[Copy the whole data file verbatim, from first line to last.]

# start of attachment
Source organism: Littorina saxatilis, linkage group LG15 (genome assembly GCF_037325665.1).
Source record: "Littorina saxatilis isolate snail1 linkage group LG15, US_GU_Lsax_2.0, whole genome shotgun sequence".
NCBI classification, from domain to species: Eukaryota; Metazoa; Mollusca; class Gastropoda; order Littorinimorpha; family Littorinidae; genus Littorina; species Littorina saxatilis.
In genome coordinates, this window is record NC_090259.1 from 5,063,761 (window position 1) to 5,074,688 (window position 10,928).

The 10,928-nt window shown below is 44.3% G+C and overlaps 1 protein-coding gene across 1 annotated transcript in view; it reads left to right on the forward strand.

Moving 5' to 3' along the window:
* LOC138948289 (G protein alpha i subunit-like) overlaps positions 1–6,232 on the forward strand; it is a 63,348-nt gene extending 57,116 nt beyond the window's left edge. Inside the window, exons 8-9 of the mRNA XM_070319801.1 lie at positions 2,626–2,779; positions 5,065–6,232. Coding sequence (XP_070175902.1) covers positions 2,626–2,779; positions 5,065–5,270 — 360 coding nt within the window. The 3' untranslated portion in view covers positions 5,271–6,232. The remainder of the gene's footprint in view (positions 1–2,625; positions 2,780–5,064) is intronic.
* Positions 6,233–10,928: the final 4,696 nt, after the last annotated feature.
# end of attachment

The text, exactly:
Source organism: Littorina saxatilis, linkage group LG15 (genome assembly GCF_037325665.1).
Source record: "Littorina saxatilis isolate snail1 linkage group LG15, US_GU_Lsax_2.0, whole genome shotgun sequence".
NCBI classification, from domain to species: Eukaryota; Metazoa; Mollusca; class Gastropoda; order Littorinimorpha; family Littorinidae; genus Littorina; species Littorina saxatilis.
In genome coordinates, this window is record NC_090259.1 from 5,063,761 (window position 1) to 5,074,688 (window position 10,928).

The 10,928-nt window shown below is 44.3% G+C and overlaps 1 protein-coding gene across 1 annotated transcript in view; it reads left to right on the forward strand.

Moving 5' to 3' along the window:
* LOC138948289 (G protein alpha i subunit-like) overlaps positions 1–6,232 on the forward strand; it is a 63,348-nt gene extending 57,116 nt beyond the window's left edge. Inside the window, exons 8-9 of the mRNA XM_070319801.1 lie at positions 2,626–2,779; positions 5,065–6,232. Coding sequence (XP_070175902.1) covers positions 2,626–2,779; positions 5,065–5,270 — 360 coding nt within the window. The 3' untranslated portion in view covers positions 5,271–6,232. The remainder of the gene's footprint in view (positions 1–2,625; positions 2,780–5,064) is intronic.
* Positions 6,233–10,928: the final 4,696 nt, after the last annotated feature.